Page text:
As for the US keeping White Elephants much the same could be said for any country maintaining a standing army. Aircraft carriers will continue transitioning into roles as full blown mobile bases. A far cry from the mere launching platform of torpedo bombers first conceived at the end of WWI. Man will always make war on man and the USA is simply prepared for the eventuality of anything happening. That includes keeping a race car where a minivan would suffice. Because its takes way too damn long to build a race car when you DO need one.

Thus we keep tanks nukes bombers and massive armies in age where a police force should suffice. We retain these things because they are useful in a bad situation, even if there is no call for them at present. Because you just don't know whats coming and if history is any indication fate favors the prepared.
Don't be a stick in the mud traditionalist! Support global warming!

Tech Support: The Comic!! Updates Somedays!!
last edited on July 14, 2011 12:58PM
Product Placement at 6:23PM, April 8, 2009
(online)
posts: 7,078
joined: 10-18-2007
Please, nobody keeps a secret weapon. Even if they did, they'd hint to everyone that they'd have one and often that “secret weapon” is just a big bluff. In practical terms it makes sense to keep your mayor advantage hidden so that you can use it on your enemy when they least expect it but when you're playing the “who has the biggest D***” contest you put all your cards on the table. During peacetime governments with armies play that game allot so that everyone around them will remember that they're no weaklings when push comes to shove.

That being said there are undoubtedly tons of research projects that are being conducted that are kept secret while it's on the drawing table. There's no need to tell your enemies what you're working on.
Those were my two cents.
If you have any other questions, please deposit a quarter.
This space for rent.
last edited on July 14, 2011 2:50PM
ozoneocean at 5:05AM, April 9, 2009
(online)
posts: 24,796
joined: 1-2-2006
imshard
roman empire
This is a joke surely? The Roman empire is nothing compared to the social organisations we have today. lol! That fractious “conquered by force and commerce” empire was controlled from a centralised city state… What happened after and what continued were nations getting bigger, joining together with shared bonds of language, culture, and in the end; just plain geography.
But not even geography holds back societies. Because of our advances in communications and transport the world is more connected than ever. Politics, culture and commerce are binding us tighter and tighter. World phenomena like WW1, WW2, the great depression and the current world recession prove now more than ever before how united and interdependent humanity has become.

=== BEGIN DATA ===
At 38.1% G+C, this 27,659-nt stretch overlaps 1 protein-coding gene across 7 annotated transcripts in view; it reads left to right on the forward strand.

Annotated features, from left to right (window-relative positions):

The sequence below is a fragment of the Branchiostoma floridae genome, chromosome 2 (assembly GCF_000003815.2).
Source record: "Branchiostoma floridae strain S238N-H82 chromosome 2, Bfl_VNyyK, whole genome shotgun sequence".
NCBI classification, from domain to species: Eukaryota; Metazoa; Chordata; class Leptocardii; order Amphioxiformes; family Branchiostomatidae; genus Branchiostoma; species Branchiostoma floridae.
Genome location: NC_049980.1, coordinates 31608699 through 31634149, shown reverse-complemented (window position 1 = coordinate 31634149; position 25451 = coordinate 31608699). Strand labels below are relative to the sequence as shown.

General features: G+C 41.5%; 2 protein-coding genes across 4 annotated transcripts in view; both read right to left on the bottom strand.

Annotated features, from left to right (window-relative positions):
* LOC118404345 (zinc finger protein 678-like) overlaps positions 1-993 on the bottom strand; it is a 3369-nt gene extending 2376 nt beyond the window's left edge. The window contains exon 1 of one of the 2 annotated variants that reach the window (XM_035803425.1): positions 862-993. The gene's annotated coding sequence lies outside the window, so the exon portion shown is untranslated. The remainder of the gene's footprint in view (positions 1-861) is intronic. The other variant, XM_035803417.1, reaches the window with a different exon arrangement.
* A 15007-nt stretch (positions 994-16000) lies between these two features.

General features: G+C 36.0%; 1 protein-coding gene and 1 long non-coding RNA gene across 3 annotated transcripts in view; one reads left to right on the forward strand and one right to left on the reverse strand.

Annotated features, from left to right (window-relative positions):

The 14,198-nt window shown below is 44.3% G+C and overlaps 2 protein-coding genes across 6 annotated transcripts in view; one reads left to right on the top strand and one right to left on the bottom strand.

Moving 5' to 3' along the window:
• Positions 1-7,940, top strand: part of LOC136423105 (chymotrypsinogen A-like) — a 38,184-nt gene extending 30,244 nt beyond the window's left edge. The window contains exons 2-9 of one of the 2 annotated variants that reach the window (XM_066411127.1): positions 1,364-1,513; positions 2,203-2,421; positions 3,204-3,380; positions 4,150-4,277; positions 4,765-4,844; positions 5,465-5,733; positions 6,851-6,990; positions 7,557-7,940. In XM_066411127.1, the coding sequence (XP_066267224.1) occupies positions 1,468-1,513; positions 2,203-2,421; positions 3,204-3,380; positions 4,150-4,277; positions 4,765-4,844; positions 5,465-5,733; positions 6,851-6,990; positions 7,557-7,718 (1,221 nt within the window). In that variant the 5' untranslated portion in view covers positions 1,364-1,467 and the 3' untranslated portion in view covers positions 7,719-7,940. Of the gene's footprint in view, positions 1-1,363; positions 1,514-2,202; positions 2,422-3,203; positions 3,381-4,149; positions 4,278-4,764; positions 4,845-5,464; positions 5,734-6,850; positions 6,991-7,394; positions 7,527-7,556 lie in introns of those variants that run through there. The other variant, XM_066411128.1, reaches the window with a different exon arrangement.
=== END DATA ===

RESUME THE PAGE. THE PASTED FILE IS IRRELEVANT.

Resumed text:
This trend will ONLY increase.

—————-
No, Aircraft carriers are no good. They actively harm the U.S. military by swallowing resources. This is old 1970's tech really, based on 1960's thinking based on 1940s experience. In a time when the U.S. military is LONG, LONG, LONG past vital modernisation, those big fat money gluttons are still hanging around looking for a purpose.
 
last edited on July 14, 2011 2:33PM
bravo1102 at 5:46AM, April 9, 2009
(online)
posts: 3,226
joined: 1-21-2008
Thinking a modern Nuclear Carrier is obsolete is like thinking that the tank or the manned fighter plane is obsolete. I can remember when that was the going wisdom for the same reasons you are advancing Ozone. I remember the British bought into it and cancelled several very promising weapons systems and scrapped their large carriers. Then the Brits had to buy Phantoms from the US because they cancelled their manned fighter. Then they found the need for their light carriers in 1982 and really wished they had somthing bigger. They couldn't carry enough Harriers and impressed a cargo ship into service. Imagine what a Nimitz class would have done on either side in the Falklands. (I wargamed it, it was nasty) Though the Kirov battle cruiser was a great equalizer. A modern interpretation of the battleship is still useful at sea.

Funny how a weapons system is labeled obsolete and then they find how useful it still is. Like the tank? It's been labeled obsolete so many times in its history. Chinese farm? Oh the tank is obsolete! Tanks are useless in the Ardennes! Without trenches why do you need tanks? Tanks are useless in urban areas… yet they keep finding that a big gun on an armored moving platform will always have a battlefield use, anywhere. The same as a mobile airport always has a use in global projection of power.

The fact remains that a carrier group is a massive force multiplier and allows a force to put a large air force anywhere. And they effectively can't be sunk. These ain't Essex Class carriers. Even the Forest Fire (That's the Forrestal) could still recover it's aircraft after an event comparable to that which effectively put the USS Franklin out of action.

Put nukes on the aircraft of a carrier and inflight refueling and it goes anywhere.

You Aussies wish you had a carrier. Like the rest of the world you have carrier envy. :p